And then there’s The Commercial, which might shift some attitudes among voters, maybe enough to affect an outcome in a close race. But in what direction?

A year of campaigning, and we still wind up remarkably close to where we all started ...
 

Tendencies

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Last weekend I posted on Facebook a link to a Scientific American article on gun ownership. The web headline read, "Why Are White Men Stockpiling Guns? Research suggests it's largely because they're anxious about their ability to protect their families, insecure about their place in the job market and beset by racial fears."

I posted in part to see what reaction it generated, and yes, it generated a reaction. "I think this is mostly hogwash. How did I know that there would be a racial component?" "the vast majority of those stockpiling are doing so not for home defense, not because they fear for their jobs, not because of racism. It is because they trust the government less and less." The tenor from several people seemed to be, that doesn't represent me or the gun owners I know.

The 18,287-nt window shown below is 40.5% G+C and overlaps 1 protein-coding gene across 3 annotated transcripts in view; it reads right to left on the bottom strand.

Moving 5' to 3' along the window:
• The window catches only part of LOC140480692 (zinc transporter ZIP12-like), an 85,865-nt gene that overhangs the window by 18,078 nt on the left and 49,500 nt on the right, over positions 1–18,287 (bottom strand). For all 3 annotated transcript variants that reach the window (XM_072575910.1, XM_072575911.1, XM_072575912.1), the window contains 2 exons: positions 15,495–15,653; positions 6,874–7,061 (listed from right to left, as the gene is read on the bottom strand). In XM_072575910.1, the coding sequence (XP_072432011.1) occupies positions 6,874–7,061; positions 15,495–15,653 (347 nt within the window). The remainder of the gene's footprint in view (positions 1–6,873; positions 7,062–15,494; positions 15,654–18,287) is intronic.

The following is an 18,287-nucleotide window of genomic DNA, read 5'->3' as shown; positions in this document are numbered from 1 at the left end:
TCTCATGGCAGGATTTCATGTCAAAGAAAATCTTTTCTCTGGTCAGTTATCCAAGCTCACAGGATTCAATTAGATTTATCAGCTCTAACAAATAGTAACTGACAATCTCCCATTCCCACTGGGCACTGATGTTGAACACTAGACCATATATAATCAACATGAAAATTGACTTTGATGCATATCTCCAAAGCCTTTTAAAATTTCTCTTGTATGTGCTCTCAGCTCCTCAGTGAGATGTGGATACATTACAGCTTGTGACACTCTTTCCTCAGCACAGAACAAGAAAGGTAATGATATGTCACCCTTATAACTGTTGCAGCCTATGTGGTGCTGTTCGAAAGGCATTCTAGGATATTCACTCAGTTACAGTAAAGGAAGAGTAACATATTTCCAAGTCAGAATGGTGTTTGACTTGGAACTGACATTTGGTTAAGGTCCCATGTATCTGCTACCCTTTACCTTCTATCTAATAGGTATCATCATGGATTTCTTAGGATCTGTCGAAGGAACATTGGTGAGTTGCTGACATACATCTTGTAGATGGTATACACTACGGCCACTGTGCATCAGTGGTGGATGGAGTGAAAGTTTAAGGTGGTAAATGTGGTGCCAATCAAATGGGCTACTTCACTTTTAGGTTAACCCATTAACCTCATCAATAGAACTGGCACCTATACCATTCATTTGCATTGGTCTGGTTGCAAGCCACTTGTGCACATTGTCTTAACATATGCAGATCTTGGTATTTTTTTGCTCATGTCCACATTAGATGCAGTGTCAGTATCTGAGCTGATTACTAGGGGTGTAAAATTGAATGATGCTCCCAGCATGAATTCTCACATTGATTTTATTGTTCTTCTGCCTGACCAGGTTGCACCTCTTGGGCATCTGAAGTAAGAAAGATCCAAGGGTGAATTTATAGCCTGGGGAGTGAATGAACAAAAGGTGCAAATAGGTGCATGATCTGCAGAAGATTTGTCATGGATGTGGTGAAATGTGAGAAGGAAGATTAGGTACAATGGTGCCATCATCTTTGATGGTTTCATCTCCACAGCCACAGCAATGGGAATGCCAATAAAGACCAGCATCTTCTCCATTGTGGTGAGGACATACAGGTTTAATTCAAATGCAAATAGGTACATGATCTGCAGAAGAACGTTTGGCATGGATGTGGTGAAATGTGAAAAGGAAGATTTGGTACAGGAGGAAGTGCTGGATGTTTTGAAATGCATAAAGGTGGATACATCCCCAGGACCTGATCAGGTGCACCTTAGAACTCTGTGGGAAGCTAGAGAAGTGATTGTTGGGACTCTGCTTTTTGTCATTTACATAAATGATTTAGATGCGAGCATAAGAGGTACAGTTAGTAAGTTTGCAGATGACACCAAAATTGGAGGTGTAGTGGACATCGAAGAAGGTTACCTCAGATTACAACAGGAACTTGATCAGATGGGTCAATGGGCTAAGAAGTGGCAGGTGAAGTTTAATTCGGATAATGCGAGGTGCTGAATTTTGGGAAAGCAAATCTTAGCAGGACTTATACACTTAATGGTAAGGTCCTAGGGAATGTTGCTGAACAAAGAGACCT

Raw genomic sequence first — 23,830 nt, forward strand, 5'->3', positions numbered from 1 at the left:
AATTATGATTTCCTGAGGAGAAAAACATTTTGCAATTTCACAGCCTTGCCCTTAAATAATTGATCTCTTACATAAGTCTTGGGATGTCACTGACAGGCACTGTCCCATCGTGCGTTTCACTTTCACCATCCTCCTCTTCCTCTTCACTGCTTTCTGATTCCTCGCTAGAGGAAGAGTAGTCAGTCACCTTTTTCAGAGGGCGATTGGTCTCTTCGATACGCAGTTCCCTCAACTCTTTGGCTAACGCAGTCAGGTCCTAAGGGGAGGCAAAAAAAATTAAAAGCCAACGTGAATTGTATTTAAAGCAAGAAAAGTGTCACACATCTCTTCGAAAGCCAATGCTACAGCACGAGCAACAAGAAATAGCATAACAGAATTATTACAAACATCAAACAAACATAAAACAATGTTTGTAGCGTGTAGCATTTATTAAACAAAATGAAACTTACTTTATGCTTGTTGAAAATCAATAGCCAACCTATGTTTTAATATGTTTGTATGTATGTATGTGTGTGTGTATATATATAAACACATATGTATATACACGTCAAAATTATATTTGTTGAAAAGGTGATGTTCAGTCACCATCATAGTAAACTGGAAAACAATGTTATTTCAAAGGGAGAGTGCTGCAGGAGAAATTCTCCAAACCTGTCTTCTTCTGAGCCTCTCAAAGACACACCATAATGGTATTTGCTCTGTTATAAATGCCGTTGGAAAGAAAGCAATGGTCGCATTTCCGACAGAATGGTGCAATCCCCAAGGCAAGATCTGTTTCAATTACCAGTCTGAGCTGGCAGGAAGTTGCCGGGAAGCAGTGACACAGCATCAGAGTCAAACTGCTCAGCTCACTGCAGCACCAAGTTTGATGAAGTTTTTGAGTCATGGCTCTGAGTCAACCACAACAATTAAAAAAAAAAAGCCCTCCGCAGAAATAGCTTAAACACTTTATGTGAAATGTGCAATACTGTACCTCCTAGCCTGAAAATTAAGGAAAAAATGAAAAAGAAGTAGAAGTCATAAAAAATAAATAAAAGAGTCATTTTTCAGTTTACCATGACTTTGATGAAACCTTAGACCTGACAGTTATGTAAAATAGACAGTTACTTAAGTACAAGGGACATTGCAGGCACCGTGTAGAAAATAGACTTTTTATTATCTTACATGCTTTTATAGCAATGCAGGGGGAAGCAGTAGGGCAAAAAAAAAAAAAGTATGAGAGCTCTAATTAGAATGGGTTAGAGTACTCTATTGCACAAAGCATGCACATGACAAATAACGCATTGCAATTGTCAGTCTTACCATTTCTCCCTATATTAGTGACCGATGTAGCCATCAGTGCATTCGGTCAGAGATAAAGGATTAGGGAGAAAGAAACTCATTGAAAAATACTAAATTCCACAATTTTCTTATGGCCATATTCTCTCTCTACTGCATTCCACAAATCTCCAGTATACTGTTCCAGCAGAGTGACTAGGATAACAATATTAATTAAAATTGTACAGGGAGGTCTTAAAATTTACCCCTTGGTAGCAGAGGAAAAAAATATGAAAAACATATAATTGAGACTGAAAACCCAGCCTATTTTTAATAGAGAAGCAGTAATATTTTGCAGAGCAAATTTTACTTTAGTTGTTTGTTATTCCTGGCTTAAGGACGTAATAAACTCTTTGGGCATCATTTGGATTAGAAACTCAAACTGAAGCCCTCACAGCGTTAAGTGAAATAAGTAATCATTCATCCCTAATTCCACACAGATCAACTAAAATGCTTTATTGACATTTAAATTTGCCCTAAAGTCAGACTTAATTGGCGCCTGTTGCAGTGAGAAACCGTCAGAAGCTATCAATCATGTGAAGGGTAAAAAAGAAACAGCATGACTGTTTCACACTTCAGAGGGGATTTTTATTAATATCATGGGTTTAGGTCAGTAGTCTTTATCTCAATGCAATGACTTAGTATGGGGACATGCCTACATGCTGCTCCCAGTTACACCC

And maybe it doesn't, which also doesn't invalidate the point.

Several of the reactions did, however, indicate strong emotions, which tended to support the premises in the article.